Patients were given atezolizumab at the standard dose, along with 15 mg/kg of bevacizumab every 3 weeks. The trial was unique in that it allowed patients to have received prior therapy.
Over the course for about 1 to 2 years, we enrolled 60 patients, 42 of which had variant histology RCC and 18 had clear cell RCC with sarcomatoid differentiation.
It is of note that the variant histology RCC included all histologies. As expected, the majority were papillary and chromophobe, but there was also unclassified, medullary, collecting duct, and translocation.
About half of those patients with variant histology RCC had received prior systemic therapy. We found that the overall response rate (ORR) in all patients was 33%. Those with variant histology had an ORR of about 26% independent of histologic type. Typically, patients with chromophobe have the lowest response rate. As we expected, this was a well-tolerated regimen with minimal grade 3 or higher adverse events.
What did this trial show with regard to biomarkers?
An exploratory analysis was looking at the role of PD-L1 as a biomarker. When we look at clear cell RCC, PD-L1 expression may play a role, but the data have not been clear. When we look at VEGF plus immune checkpoint blockade, PD-L1 doesn't seem to be an important marker of response.
We looked at this specifically for those patients with variant histology and clear cell RCC with sarcomatoid differentiation via archival specimens. We saw that in the clear cell RCC with sarcomatoid differentiation, PD-L1 didn't seem to be predictive of response.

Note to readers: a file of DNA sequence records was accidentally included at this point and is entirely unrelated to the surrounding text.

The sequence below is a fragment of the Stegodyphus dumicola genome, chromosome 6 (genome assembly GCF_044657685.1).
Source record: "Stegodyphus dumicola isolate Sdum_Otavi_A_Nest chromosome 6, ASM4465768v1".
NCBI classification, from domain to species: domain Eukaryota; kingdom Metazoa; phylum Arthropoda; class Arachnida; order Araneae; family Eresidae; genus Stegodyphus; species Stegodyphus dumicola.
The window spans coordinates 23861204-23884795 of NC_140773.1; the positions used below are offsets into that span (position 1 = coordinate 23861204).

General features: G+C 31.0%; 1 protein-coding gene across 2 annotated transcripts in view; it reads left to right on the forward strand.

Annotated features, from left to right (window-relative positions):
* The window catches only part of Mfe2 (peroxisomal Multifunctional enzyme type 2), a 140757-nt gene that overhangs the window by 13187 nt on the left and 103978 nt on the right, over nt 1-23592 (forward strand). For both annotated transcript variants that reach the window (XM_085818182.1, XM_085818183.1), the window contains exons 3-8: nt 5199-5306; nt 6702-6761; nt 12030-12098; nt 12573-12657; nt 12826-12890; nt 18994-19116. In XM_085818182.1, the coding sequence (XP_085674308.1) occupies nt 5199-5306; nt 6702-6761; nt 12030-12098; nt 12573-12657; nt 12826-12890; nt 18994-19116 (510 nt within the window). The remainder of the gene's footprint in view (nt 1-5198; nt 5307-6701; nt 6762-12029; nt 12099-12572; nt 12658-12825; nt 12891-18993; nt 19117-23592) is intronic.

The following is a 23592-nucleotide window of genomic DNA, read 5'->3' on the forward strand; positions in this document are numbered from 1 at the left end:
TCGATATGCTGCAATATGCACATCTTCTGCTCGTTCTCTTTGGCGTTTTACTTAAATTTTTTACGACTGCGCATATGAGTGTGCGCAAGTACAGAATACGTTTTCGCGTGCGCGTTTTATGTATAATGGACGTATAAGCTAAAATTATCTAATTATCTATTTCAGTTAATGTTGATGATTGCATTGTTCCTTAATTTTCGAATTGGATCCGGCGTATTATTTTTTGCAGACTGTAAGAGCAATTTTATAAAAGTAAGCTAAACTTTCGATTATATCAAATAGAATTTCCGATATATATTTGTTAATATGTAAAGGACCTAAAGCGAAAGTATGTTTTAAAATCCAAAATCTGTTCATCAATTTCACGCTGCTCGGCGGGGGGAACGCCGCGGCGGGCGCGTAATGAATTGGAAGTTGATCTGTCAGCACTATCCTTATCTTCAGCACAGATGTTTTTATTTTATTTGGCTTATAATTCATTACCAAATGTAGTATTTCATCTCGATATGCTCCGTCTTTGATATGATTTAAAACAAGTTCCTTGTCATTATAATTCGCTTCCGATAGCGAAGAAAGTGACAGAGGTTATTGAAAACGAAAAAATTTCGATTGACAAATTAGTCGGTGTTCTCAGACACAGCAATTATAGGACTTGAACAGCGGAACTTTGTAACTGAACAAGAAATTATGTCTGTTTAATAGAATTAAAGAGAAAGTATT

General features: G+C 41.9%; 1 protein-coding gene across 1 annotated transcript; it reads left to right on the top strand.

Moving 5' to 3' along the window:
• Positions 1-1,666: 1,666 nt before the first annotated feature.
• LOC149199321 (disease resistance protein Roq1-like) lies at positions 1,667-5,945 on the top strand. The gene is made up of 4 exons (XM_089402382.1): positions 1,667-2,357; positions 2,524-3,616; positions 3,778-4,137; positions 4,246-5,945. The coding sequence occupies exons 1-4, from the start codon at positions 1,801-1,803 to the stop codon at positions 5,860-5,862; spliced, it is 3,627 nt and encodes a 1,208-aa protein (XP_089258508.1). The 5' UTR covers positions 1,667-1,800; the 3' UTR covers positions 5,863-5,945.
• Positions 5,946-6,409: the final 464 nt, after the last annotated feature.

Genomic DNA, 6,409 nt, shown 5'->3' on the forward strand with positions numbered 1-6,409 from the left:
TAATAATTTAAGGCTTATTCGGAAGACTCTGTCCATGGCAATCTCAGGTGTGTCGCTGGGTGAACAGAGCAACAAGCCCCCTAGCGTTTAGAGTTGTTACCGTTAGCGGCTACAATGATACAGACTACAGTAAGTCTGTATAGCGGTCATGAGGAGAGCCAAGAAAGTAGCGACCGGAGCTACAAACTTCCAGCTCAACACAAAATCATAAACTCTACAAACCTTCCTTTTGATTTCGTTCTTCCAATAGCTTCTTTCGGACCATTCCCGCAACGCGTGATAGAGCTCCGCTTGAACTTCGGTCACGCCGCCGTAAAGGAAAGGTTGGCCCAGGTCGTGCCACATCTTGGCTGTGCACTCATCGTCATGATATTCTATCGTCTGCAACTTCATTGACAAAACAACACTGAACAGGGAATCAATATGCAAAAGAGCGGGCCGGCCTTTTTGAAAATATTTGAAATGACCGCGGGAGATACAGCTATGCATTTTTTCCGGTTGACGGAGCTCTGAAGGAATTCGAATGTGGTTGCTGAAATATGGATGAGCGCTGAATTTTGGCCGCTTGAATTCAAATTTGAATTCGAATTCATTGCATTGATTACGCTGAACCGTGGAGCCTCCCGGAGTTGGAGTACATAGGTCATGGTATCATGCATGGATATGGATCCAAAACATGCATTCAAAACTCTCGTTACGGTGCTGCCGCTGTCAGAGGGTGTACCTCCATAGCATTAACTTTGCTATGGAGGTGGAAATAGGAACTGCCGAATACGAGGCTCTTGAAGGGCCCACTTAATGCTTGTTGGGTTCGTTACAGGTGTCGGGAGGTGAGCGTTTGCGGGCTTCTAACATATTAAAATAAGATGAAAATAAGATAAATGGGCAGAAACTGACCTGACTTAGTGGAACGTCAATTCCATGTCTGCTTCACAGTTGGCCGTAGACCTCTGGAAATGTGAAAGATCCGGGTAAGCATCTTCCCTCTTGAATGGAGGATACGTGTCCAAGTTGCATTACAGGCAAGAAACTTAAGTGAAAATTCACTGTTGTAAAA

However, patients with variant histology RCC and had high PD-L1 expression had a greater than 70% response rate versus a less than 20% ORR in those who had low PD-L1 expression. There seems to be a real separation.
We need more exploration to see if PD-L1 is a biomarker of response. We are continuing to do correlative studies to ascertain how we can better help these patients.
How will this trial impact standard of care for this very specific patient population?
When we think about RCC treatment, and you look at the current indications of approved agents, they are approved for patients with advanced RCC. The FDA label does not limit those to patients with clear cell RCC.
While the combination of atezolizumab and bevacizumab is unlikely to get approved by regulatory agencies given the large phase III data to date, this supports the role of VEGF immune checkpoint blockade in the frontline management of patients with variant histology RCC.
It leads us to think about future trial designs. There are ongoing trials looking at other combinations of immunotherapy with VEGF blockade. We have a trial that should open in the near future looking at the triplet combination of cabozantinib, nivolumab, and ipilimumab for patients with variant histology RCC.
Choueiri TK, Hessel C, Halabi S, et al. Progression-free survival (PFS) by independent review and updated overall survival (OS) results from Alliance A031203 trial (CABOSUN): Cabozantinib versus sunitinib as initial targeted therapy doe patients (pts) with metastatic renal cell carcinoma (mRCC). Ann Oncol. 2017;28(suppl_5):v605-v649. doi: 10.1093/annonc/mdx440